We’re in the middle of a bad nursing shortage, and it’s only getting worse. By 2024 there are expected to be over a 1 million nursing vacancies in the US. With federal staffing ratios potentially coming in (and already in effect in CA) that regulate how many nurses to patients is a safe and allowable ratio, our nursing shortage has the potential to choke huge swaths of our healthcare system. The old methods just won’t suffice anymore. Solving for a more efficient, smarter, and better hiring process would undoubtedly lead to better hiring outcomes—for hiring the talented nurses we already have, and for getting new nurses into new jobs. 

Incredible Health is building the tailored, vertical marketplace the healthcare industry deserves. 

The platform has started with full-time nursing and is built from the ground up with all the tools and features necessary to the profession: automated pre-screening of nursing candidates based on qualifications and licenses, a more structured interview process to move candidates quickly and fairly through the system (employers apply to the talent, not vice versa). The result of all that is access for candidates to a wide selection of the *right* opportunities, a faster interview and decision process, less time filtering roles, and fewer deadend interviews. For nurses searching for the best opportunity and employers looking for the right nursing candidates, this is an experience that no headhunter or broad digital platform could hope to compete with. 

The results already speak for themselves. Over 150 hospitals and institutions across California already use the platform to hire permanent nurses, including Cedars-Sinai Medical Center, Stanford Healthcare, CommonSpirit Health and Adventist Health, and many community hospitals. For nurses, Incredible Health has improved the odds of finding a great job while also reducing the hiring time by over 3X—in less than 30 days vs the national average of 90 days. On the hospital side, Incredible Health has (incredibly!) managed to simultaneously reduce hiring times, and also increase hiring rates by over 25X. Improving these metrics not only reduces a hospital’s dependence on expensive travel nurses, it also means hospitals (and nurses) can focus more on what they do best. So it’s not surprising that Incredible Health as already become incredibly popular across multiple states amongst both employers and nurses, with an NPS rating that would make LinkedIn’s mouth drop.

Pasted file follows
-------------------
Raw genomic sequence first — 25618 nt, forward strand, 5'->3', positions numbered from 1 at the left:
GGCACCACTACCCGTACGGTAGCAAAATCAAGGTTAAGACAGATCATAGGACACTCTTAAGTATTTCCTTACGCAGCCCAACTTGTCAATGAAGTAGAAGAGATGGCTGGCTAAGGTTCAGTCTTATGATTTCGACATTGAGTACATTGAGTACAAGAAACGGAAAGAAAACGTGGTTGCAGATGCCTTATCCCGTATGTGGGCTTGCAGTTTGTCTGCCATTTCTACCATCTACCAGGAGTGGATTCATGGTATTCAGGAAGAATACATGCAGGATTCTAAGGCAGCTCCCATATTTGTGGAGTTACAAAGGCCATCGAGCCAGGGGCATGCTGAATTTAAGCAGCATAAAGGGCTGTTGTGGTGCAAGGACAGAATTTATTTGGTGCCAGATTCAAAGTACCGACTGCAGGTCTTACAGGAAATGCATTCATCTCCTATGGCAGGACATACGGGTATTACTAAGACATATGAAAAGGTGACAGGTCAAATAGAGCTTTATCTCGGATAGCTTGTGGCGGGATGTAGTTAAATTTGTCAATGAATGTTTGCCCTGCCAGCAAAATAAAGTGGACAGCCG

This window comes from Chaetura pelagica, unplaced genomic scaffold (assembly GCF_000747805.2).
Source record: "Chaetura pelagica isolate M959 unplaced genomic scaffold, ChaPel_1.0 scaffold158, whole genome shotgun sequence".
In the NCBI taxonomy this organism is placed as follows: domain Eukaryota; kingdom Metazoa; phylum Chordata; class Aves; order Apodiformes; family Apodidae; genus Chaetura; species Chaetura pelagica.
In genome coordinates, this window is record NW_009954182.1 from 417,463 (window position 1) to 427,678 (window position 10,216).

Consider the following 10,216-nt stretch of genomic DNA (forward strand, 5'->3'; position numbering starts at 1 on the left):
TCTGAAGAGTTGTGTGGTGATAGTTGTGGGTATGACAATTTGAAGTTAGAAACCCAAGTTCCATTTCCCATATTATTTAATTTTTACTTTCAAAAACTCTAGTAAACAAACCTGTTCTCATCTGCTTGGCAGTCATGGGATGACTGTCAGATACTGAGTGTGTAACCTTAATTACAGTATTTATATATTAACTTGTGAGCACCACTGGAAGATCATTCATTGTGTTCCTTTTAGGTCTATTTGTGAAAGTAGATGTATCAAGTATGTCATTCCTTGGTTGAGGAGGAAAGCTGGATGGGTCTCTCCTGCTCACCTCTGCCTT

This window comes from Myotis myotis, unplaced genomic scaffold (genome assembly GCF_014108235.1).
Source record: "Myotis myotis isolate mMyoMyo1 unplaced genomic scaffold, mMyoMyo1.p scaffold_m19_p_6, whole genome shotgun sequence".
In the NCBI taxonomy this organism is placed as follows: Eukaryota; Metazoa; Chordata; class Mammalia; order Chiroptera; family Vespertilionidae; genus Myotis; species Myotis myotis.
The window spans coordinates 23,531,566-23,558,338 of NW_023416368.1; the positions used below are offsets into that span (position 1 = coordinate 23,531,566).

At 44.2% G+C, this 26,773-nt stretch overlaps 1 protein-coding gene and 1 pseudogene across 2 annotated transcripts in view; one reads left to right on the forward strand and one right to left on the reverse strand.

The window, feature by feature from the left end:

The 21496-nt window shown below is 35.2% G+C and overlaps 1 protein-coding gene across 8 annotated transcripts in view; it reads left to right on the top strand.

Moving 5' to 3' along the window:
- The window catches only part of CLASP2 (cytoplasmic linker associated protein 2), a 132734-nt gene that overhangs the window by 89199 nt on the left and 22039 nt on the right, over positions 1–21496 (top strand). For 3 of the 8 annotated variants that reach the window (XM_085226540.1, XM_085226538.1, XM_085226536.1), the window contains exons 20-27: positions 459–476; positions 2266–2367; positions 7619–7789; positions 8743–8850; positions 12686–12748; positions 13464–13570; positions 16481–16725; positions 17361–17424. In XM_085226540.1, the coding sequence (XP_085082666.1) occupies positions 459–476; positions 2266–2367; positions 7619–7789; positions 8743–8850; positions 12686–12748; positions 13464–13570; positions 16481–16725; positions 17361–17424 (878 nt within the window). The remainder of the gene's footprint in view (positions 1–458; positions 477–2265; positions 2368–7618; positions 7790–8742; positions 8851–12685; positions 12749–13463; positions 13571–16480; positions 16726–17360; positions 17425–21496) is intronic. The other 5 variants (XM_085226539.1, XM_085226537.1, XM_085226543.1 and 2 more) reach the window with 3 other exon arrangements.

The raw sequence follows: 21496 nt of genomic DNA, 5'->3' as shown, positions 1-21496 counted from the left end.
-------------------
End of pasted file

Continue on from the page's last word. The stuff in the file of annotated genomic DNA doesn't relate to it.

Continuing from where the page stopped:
Iman Abuzeid and Rome Portlock, the founders of Incredible Health, brought the right mix of healthcare expertise, technology experience, and relentless determination to build just this reliable platform, focused on permanent healthcare workers. Iman has seen the healthcare industry from every angle possible. She was raised in a family of doctors; when friends and family complained about the difficulties in working with travel nurses and the frustration of finding a new job in the healthcare space, she knew there had to be a better way.  Her training to be a doctor showed her the issues from the practitioner’s side; her experience as a healthcare consultant gave her the hospital and provider POV; managing product at a mobile health start-up gave her valuable product and consumer insight. Rome’s journey took him from MIT to Linden Labs to Eventbrite, before meeting Iman at a mobile health startup. He’s an engineer who knows how to build things. The two have combined their knowledge of what the healthcare industry needs, their expertise in building products, and their perseverance to create a great experience that hospitals and nurses are excited to use. 

Nearly every broad horizontal platform eventually reaches the time where it starts to get picked apart. Now appears to be the time for healthcare to be ripped out of the broad jobs platforms. Incredible Health is coming for one of the biggest categories out there, and I’m proud to lead their Series A and join their board. It couldn’t be happening at a better time.